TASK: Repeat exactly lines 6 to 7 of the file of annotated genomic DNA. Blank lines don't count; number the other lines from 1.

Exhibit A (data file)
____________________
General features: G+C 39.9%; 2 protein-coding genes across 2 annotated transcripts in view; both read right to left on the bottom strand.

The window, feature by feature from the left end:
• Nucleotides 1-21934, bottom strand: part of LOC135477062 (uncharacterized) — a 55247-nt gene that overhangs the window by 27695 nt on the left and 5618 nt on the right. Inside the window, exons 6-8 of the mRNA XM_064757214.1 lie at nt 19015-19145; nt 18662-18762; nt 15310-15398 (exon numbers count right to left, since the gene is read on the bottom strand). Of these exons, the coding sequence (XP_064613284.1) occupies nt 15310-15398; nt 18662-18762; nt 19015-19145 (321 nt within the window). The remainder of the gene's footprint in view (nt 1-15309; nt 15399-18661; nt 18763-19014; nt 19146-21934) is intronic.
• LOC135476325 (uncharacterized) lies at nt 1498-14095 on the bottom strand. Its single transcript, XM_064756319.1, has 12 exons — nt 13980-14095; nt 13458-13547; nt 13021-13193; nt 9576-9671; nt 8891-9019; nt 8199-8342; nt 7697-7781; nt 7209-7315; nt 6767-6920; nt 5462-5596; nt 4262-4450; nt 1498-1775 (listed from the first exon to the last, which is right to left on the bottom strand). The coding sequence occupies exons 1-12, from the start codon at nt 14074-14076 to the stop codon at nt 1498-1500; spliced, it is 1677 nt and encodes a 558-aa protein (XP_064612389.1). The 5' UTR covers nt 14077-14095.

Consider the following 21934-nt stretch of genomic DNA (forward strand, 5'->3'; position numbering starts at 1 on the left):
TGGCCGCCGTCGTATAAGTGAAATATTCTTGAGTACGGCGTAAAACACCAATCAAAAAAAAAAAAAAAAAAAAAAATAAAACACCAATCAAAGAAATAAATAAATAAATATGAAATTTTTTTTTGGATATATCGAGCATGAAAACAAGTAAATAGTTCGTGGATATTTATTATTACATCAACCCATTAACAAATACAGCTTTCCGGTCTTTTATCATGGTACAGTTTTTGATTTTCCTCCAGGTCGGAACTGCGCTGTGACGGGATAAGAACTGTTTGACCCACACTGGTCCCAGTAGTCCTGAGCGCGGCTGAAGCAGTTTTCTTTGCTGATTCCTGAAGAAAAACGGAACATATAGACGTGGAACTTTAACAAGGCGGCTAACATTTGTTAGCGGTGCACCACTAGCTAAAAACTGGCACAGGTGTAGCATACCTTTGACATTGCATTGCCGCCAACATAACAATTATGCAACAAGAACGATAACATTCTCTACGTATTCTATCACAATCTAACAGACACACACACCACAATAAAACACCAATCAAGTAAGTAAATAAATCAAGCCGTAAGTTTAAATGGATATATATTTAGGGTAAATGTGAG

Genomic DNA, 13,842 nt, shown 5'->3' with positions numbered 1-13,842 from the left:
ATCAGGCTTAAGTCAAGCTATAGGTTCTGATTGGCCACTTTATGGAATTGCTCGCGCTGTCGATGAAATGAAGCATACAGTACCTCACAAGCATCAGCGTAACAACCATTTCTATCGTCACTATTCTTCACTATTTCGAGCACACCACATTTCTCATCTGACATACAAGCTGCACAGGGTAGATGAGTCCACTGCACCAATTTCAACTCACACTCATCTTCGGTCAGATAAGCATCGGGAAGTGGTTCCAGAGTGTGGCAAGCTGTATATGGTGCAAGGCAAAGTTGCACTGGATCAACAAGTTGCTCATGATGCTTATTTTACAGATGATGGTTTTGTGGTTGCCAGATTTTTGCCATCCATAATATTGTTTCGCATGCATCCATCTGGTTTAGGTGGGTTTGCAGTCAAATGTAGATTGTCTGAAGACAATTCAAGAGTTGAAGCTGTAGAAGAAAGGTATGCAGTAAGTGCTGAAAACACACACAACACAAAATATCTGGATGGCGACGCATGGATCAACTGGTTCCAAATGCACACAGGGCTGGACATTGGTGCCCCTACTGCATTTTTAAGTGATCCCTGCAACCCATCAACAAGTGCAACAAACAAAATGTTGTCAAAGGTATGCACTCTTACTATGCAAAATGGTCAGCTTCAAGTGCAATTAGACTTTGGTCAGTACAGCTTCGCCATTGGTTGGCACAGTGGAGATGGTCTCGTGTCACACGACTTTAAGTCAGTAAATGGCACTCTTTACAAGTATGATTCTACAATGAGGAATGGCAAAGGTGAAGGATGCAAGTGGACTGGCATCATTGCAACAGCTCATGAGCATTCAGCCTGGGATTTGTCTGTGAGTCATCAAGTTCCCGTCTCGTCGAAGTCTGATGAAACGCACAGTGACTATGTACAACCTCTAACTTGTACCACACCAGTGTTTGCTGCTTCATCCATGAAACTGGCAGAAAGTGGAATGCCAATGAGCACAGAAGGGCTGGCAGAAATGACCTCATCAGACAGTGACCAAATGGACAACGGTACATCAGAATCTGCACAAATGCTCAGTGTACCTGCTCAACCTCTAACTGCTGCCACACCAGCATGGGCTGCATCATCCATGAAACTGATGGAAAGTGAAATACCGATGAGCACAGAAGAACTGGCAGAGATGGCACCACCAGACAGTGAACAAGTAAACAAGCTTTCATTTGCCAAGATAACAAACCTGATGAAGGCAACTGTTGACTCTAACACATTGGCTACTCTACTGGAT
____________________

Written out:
TGGCCGCCGTCGTATAAGTGAAATATTCTTGAGTACGGCGTAAAACACCAATCAAAAAAAAAAAAAAAAAAAAAAATAAAACACCAATCAAAGAAATAAATAAATAAATATGAAATTTTTTTTTGGATATATCGAGCATGAAAACAAGTAAATAGTTCGTGGATATTTATTATTACATCAACCCATTAACAAATACAGCTTTCCGGTCTTTTATCATGGTACAGTTTTTGATTTTCCTCCAGGTCGGAACTGCGCTGTGACGGGATAAGAACTGTTTGACCCACACTGGTCCCAGTAGTCCTGAGCGCGGCTGAAGCAGTTTTCTTTGCTGATTCCTGAAGAAAAACGGAACATATAGACGTGGAACTTTAACAAGGCGGCTAACATTTGTTAGCGGTGCACCACTAGCTAAAAACTGGCACAGGTGTAGCATACCTTTGACATTGCATTGCCGCCAACATAACAATTATGCAACAAGAACGATAACATTCTCTACGTATTCTATCACAATCTAACAGACACACACACCACAATAAAACACCAATCAAGTAAGTAAATAAATCAAGCCGTAAGTTTAAATGGATATATATTTAGGGTAAATGTGAG

Genomic DNA, 13,842 nt, shown 5'->3' with positions numbered 1-13,842 from the left: